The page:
Looking for "circular" websites.
November 14, 2006 8:16 AM   Subscribe

Looking for examples of "circular" interfaces, as well as interesting experiments for displaying information

I've been searching around for some inspiration for a site I'm designing that will:

1. Rely on a circular motif to display content & tools.

2. Hopefully display typical chart & graph info in a not so typical way. I am struggling for a better way to describe this, so hopefully leaving it broad will solicit a variety of responses...

Also, I turn to ask.mefi a lot for these types of questions, does anyone know of a good design forum where I could ask for examples like this? Or does anyone know of any good web design compendiums that might allow someone to search specifically for things like this?

posted by cusack to Computers & Internet (22 answers total) 3 users marked this as a favorite
I don't know of design forums, etc, but the a couple of things that come to mind are:

1. The clock/compass as the classic round motifs for the display of information.

2. A radar-style display for presenting info in a non-typical (and circular) way. (That is, a signal which sweeps a circle and traces data.) Becase your description is so vague, this may be entirely useless.
posted by JMOZ at 8:28 AM on November 14, 2006

Like this? Chilis. [flash]
posted by Monkey0nCrack at 8:34 AM on November 14, 2006

Try to think of real-world application tools like this or this.
posted by JJ86 at 8:36 AM on November 14, 2006

I put together a pitch where the idea was, we had little icons on a "virtual lazy susan", and you could scroll the lazy susan clockwise or counterclockwise to rotate an icon to foreground. Foreground items became mouse-overable and clickable interface elements. Or I suppose you could click on 'em regardless of location. Icons increase in size when rotated to foreground; also they can run through little animated loops.

In other words - re-create the selection screens from Tomb Raider.

PS the pitch did not succeed.
posted by Mister_A at 8:36 AM on November 14, 2006

The Dead 60s band site has a very, very annoying circular navigation LP.

"Secret of Mana" for Super Nintendo had a really awesome, easy to use "ring menu" system.
posted by chuma at 8:41 AM on November 14, 2006

Like this? Chilis. [flash]

I think you mean Chipotle.
posted by mattbucher at 8:49 AM on November 14, 2006

Ushida Findlay very justly won the "Worst Web Page in the World" award, but it is a (bad) example of circular navigation.
posted by phoenixy at 8:52 AM on November 14, 2006

That is wretched Phoenixy! Thanx.
posted by Mister_A at 9:04 AM on November 14, 2006

posted by devbrain at 9:35 AM on November 14, 2006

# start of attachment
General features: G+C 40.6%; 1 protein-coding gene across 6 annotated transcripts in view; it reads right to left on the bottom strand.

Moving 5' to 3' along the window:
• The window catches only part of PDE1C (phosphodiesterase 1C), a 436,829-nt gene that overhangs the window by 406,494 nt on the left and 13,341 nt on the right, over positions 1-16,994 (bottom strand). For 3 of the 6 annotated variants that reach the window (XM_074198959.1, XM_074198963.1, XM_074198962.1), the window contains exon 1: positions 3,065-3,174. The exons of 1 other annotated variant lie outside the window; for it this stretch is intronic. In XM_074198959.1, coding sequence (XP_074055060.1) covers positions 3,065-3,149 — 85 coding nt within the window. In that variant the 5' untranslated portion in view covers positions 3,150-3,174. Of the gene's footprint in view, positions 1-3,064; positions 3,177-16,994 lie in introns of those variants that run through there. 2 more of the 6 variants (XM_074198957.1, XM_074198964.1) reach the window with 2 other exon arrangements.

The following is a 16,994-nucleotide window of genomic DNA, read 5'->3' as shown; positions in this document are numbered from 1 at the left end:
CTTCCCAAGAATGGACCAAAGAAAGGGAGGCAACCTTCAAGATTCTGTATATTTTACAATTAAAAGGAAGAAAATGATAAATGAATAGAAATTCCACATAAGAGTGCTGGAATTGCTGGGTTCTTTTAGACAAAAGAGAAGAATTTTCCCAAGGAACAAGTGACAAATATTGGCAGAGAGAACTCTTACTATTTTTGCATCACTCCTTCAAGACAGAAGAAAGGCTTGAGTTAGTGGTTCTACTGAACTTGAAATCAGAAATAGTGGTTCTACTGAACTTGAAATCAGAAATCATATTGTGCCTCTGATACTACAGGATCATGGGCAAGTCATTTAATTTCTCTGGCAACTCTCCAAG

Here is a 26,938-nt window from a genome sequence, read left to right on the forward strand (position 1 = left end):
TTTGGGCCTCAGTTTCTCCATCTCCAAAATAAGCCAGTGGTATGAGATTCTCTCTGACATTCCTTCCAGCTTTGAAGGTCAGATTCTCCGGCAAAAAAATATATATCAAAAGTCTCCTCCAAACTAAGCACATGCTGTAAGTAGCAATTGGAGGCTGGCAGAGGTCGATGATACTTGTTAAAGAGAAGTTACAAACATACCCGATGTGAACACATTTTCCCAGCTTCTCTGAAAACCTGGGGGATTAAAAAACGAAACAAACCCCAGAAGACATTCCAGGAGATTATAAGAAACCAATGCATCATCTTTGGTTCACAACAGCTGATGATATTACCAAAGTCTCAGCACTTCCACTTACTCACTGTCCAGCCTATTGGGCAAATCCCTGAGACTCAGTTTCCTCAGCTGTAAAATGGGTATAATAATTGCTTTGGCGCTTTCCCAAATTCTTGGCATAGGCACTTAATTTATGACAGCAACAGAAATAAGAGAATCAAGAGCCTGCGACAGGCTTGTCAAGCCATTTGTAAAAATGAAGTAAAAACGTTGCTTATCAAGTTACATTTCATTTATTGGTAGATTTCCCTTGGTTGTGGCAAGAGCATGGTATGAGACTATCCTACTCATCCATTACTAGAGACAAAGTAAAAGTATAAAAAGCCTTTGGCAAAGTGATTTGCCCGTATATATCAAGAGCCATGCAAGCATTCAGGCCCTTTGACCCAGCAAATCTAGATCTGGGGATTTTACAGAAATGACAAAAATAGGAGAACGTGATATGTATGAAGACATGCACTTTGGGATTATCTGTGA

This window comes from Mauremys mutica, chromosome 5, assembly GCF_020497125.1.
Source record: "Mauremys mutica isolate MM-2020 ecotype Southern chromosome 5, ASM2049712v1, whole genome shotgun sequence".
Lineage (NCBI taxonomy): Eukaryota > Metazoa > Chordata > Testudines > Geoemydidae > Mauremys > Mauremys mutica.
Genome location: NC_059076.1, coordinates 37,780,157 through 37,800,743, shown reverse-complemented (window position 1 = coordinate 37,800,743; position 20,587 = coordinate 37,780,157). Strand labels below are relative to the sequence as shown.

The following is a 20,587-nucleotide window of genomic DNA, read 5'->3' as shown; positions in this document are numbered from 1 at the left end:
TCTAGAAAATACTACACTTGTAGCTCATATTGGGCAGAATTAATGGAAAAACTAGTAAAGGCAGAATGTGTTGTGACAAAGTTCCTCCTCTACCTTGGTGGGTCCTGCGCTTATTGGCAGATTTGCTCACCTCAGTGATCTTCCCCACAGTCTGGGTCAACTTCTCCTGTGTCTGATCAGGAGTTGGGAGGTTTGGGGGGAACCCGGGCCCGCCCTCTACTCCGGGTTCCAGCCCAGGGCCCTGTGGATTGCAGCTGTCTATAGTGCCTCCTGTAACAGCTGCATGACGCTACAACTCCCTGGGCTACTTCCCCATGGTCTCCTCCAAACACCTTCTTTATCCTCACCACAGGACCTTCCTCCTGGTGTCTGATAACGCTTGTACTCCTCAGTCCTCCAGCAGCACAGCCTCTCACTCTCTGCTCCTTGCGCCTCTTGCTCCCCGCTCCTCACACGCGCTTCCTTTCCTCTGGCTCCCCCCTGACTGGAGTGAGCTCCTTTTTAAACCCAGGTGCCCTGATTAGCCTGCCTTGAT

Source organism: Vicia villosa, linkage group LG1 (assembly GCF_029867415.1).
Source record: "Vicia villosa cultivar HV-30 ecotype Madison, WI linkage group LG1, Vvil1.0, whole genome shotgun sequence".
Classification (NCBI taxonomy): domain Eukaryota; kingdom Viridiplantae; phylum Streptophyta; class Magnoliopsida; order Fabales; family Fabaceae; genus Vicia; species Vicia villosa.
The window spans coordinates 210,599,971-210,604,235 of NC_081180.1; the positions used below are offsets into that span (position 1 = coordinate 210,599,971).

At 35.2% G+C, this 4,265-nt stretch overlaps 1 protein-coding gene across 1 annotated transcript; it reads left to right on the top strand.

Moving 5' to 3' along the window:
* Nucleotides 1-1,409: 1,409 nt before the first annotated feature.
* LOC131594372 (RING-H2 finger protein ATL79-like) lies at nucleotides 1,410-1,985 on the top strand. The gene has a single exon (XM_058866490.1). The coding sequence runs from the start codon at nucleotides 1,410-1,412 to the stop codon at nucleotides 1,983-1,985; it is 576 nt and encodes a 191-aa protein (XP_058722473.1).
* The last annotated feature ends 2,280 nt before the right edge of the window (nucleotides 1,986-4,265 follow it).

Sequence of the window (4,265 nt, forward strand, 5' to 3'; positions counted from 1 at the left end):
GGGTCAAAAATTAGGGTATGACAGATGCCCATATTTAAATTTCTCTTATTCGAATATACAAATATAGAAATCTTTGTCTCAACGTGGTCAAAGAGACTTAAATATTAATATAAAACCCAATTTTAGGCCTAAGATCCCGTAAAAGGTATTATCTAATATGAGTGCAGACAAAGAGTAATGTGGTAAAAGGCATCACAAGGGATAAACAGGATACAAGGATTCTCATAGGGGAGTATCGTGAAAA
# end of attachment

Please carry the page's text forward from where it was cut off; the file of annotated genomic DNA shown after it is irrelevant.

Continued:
The T-Mobile Sidekick phone (from Danger) had a circular menu interface that worked very well with the scroll wheel. They have a flash version of the interface on their website, but it really is the hardware part of the phone that makes it work.

As for displaying data, I read (in Business 2.0) about an interesting program that allows companies to plot all sorts of data as colored dots of varying size, and the visualization let you quickly see patterns that might not be evident in a pure number form.
posted by shinynewnick at 10:09 AM on November 14, 2006

Monkey Ball
posted by RobotHero at 10:11 AM on November 14, 2006

iPod is famous for its clickwheel.
posted by chairface at 10:25 AM on November 14, 2006

There's a system from Microsoft Research (google term: MSR), called Scope. PDF is here with some screenshots. The title is "Scope: Providing Awareness of Multiple Notifications at a Glance" and it's got a round radar-like interface.

For graphs, I'd check out sparklines, an idea for bargraphs that are small, so they can be used embedded into lines of text. Edward Tufte is the originator of this idea.
posted by zpousman at 10:38 AM on November 14, 2006

Best answer: Fan charts and circular treemaps are pretty, and often useful.
posted by mbrubeck at 10:43 AM on November 14, 2006 [1 favorite]

The Sims uses circular menus that expand out.

You might want to look at CHI for different ways of presenting information. I worked George Furnas who was lloking into creating what he called Fish-Eye views of information. Original Paper. It's less about circular presentation and more about trying to show you what's more/most important.
posted by plinth at 10:54 AM on November 14, 2006

Star trek filter;

The borg computer's had circular interfaces.
posted by oxford blue at 2:25 PM on November 14, 2006

Definitely second the quicksilver constellations.

They are amazing, and once you get the hang of it, selecting an item nested within a few menus becomes nearly instantaneous.
posted by Freen at 2:59 PM on November 14, 2006

Maya (a 3D animation tool) uses contextual, radial menus for its right-clicks (at least on Linux). Basically, you click on the doohickey on which you want to operate, and around the cursor appear a number of different options. You navigate through them by clicking, either expanding new rings of option, or activating commands.

I rather think the interface has significant usability advantages. And it looks cool.

Their website should give you a demo to run on your system.
posted by Netzapper at 8:47 PM on November 14, 2006

Reinventing the Wheel is a book that is perfect for what your after.

Communicating with Pattern: Circles and Dots may have something in it to inspire you.

How about a children's book about drawing with circles?
posted by stuart_s at 9:19 AM on November 15, 2006

Response by poster: Thanks all, I am now embroiled in trying to get constellations to run, as opposed to working on the site that prompted this post in the first place.
posted by cusack at 1:51 PM on November 15, 2006

roofstudio.com recently took "best of category" for Interactive Design in ID Magazine's 2006 annual design review.
posted by hydrophonic at 8:11 PM on November 15, 2006

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